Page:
Shorter Hours for Women.
New Law Affecting Mercantile Establishments--Women and Miners in Turners
Falls are Working Beyond Legal Limit--Will not Have Much Effect in Greenfield--
How it Affects Orange.
An amendment to the law fixing the hours
of labor for minors and women went into
effect July 1st. It is doubtful if it has much
effect in Greenfield, but there seems to be
reason to think that women and minors are
required to work overtime in Turners Falls.
By this amendment minors and women in
mercantile establishments, that is, stores, can
work but 58 hours in each week, except in
the month of December, which exception is
made on account of the holiday trade. This
applies to the stores the same provision that
has applied to factories, where, for some
years women and minors could work but 58
hours a week.
The dry goods men in Greenfield say that their schedule of hours comes within
the the limits of this amendment. There are not many stores in town where minors
and women are employed and the shops and factories have been pretty thoroughly
regulated by the old law. But at Turners Falls the new law will affect quite
a few in the different stores. Some of the women and minors are at present working
about 63 or 64 hours per week. The stores now close three nights a week, Tuesday,
Thursday and Friday at 6.30, Monday and Wednesday they close at 8 o'clock, but
Saturday night they keep open until 10 o'clock and some later.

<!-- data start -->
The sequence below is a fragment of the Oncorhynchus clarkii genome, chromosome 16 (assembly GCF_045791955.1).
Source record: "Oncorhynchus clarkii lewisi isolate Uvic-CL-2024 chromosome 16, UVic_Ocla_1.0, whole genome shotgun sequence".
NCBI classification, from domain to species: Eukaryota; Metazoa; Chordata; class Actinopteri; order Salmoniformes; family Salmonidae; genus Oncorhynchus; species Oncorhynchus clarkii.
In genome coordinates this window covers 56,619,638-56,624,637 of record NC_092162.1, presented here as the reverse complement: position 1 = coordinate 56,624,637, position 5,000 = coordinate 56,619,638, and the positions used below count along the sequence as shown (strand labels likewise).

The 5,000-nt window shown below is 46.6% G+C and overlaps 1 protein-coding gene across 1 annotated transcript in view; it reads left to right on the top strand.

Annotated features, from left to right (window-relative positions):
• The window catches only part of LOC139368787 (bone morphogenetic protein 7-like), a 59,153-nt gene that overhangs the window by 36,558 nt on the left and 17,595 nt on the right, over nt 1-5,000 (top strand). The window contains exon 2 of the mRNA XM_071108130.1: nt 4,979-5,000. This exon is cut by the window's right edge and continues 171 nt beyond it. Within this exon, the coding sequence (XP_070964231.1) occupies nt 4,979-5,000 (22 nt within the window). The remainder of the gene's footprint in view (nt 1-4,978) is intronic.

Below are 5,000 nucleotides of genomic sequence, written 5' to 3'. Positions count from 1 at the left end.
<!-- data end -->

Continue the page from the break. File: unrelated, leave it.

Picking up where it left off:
Most of the proprietors say they would gladly close earlier if the people would
only buy in the daytime and not put everything off to Saturday night, as many
do at present. No action has been taken as yet, but it is expected the storekeepers
will get together and all agree on shorter hours.
The Jonh Russell Cutlery works have been
compelled to go on 9 ½ hours time owing to
the large number of minors and women employed in their factory, by reason of the old
factory law passed some time ago. Mr. Dustin, the treasurer, found it was almost impossible to run on 10 hours time with the help
stopping at different hours in the day, so he
decided to go on 9 ¼ hours time for all.
The new 58 hour law interests nearly every
merchant in Orange. At present there are
employed in town a score or more persons
who come within the scope of this law. The
business places close three nights a week at
6 or 6.30 o'clock. The other nights a 9,
excepting Saturday, when the closing hour
is a little later. Under the present system
the number of working hours range about 64.
The views of several tradesmen on the subject are that they will look up the law and then
endeavor to arrange so they will not violate
any part of it. It is the opinion of the merchants that the law would affect the country
stores full as much as it would those of the